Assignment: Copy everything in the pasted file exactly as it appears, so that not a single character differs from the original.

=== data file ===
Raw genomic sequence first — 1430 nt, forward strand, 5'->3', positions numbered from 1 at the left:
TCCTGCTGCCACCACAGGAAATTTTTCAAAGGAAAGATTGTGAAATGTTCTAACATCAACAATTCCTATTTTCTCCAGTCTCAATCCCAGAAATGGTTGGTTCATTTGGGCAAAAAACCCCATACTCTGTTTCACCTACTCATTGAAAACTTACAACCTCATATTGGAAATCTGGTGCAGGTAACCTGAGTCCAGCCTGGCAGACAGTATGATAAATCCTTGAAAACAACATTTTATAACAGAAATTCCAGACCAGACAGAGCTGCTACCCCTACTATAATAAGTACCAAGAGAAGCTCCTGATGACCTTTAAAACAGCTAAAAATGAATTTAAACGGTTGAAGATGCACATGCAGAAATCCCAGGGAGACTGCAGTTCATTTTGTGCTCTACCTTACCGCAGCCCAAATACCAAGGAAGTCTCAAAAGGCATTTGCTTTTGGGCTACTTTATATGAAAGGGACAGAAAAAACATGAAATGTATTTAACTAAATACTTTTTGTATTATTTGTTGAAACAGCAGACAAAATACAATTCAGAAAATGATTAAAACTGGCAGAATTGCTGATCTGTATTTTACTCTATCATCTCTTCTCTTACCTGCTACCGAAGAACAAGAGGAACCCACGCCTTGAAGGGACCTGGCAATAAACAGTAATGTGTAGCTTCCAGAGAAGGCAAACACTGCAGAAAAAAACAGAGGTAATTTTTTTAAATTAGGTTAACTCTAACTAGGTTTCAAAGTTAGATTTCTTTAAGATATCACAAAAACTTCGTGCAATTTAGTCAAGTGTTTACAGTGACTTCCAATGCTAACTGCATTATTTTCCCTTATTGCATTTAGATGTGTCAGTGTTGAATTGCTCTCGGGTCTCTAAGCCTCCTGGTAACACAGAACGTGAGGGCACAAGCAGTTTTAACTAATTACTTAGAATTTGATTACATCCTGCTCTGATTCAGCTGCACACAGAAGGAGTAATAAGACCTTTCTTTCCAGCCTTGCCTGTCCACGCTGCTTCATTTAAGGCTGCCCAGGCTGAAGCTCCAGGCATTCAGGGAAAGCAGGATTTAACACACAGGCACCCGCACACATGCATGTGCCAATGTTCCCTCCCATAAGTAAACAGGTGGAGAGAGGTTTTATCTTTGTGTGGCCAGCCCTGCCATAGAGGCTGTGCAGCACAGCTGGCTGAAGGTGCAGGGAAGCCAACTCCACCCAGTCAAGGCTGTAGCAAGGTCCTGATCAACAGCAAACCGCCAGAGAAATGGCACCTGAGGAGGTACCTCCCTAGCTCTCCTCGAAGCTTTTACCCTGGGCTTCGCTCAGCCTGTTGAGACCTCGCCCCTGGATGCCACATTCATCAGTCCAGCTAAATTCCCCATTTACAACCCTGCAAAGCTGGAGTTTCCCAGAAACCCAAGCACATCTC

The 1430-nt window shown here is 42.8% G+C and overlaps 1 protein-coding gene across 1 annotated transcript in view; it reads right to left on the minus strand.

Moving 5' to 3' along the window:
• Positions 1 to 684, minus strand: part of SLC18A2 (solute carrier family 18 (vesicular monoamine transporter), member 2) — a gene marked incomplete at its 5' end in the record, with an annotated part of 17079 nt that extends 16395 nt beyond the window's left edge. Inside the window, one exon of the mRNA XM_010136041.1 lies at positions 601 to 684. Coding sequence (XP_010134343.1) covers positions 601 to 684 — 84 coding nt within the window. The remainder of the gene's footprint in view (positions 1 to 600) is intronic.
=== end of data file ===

Raw genomic sequence first — 1430 nt, forward strand, 5'->3', positions numbered from 1 at the left:
TCCTGCTGCCACCACAGGAAATTTTTCAAAGGAAAGATTGTGAAATGTTCTAACATCAACAATTCCTATTTTCTCCAGTCTCAATCCCAGAAATGGTTGGTTCATTTGGGCAAAAAACCCCATACTCTGTTTCACCTACTCATTGAAAACTTACAACCTCATATTGGAAATCTGGTGCAGGTAACCTGAGTCCAGCCTGGCAGACAGTATGATAAATCCTTGAAAACAACATTTTATAACAGAAATTCCAGACCAGACAGAGCTGCTACCCCTACTATAATAAGTACCAAGAGAAGCTCCTGATGACCTTTAAAACAGCTAAAAATGAATTTAAACGGTTGAAGATGCACATGCAGAAATCCCAGGGAGACTGCAGTTCATTTTGTGCTCTACCTTACCGCAGCCCAAATACCAAGGAAGTCTCAAAAGGCATTTGCTTTTGGGCTACTTTATATGAAAGGGACAGAAAAAACATGAAATGTATTTAACTAAATACTTTTTGTATTATTTGTTGAAACAGCAGACAAAATACAATTCAGAAAATGATTAAAACTGGCAGAATTGCTGATCTGTATTTTACTCTATCATCTCTTCTCTTACCTGCTACCGAAGAACAAGAGGAACCCACGCCTTGAAGGGACCTGGCAATAAACAGTAATGTGTAGCTTCCAGAGAAGGCAAACACTGCAGAAAAAAACAGAGGTAATTTTTTTAAATTAGGTTAACTCTAACTAGGTTTCAAAGTTAGATTTCTTTAAGATATCACAAAAACTTCGTGCAATTTAGTCAAGTGTTTACAGTGACTTCCAATGCTAACTGCATTATTTTCCCTTATTGCATTTAGATGTGTCAGTGTTGAATTGCTCTCGGGTCTCTAAGCCTCCTGGTAACACAGAACGTGAGGGCACAAGCAGTTTTAACTAATTACTTAGAATTTGATTACATCCTGCTCTGATTCAGCTGCACACAGAAGGAGTAATAAGACCTTTCTTTCCAGCCTTGCCTGTCCACGCTGCTTCATTTAAGGCTGCCCAGGCTGAAGCTCCAGGCATTCAGGGAAAGCAGGATTTAACACACAGGCACCCGCACACATGCATGTGCCAATGTTCCCTCCCATAAGTAAACAGGTGGAGAGAGGTTTTATCTTTGTGTGGCCAGCCCTGCCATAGAGGCTGTGCAGCACAGCTGGCTGAAGGTGCAGGGAAGCCAACTCCACCCAGTCAAGGCTGTAGCAAGGTCCTGATCAACAGCAAACCGCCAGAGAAATGGCACCTGAGGAGGTACCTCCCTAGCTCTCCTCGAAGCTTTTACCCTGGGCTTCGCTCAGCCTGTTGAGACCTCGCCCCTGGATGCCACATTCATCAGTCCAGCTAAATTCCCCATTTACAACCCTGCAAAGCTGGAGTTTCCCAGAAACCCAAGCACATCTC

The 1430-nt window shown here is 42.8% G+C and overlaps 1 protein-coding gene across 1 annotated transcript in view; it reads right to left on the minus strand.

Moving 5' to 3' along the window:
• Positions 1 to 684, minus strand: part of SLC18A2 (solute carrier family 18 (vesicular monoamine transporter), member 2) — a gene marked incomplete at its 5' end in the record, with an annotated part of 17079 nt that extends 16395 nt beyond the window's left edge. Inside the window, one exon of the mRNA XM_010136041.1 lies at positions 601 to 684. Coding sequence (XP_010134343.1) covers positions 601 to 684 — 84 coding nt within the window. The remainder of the gene's footprint in view (positions 1 to 600) is intronic.